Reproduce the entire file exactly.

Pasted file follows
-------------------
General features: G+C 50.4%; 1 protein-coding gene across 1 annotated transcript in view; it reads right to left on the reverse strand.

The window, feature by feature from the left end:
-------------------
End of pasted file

General features: G+C 50.4%; 1 protein-coding gene across 1 annotated transcript in view; it reads right to left on the reverse strand.

The window, feature by feature from the left end: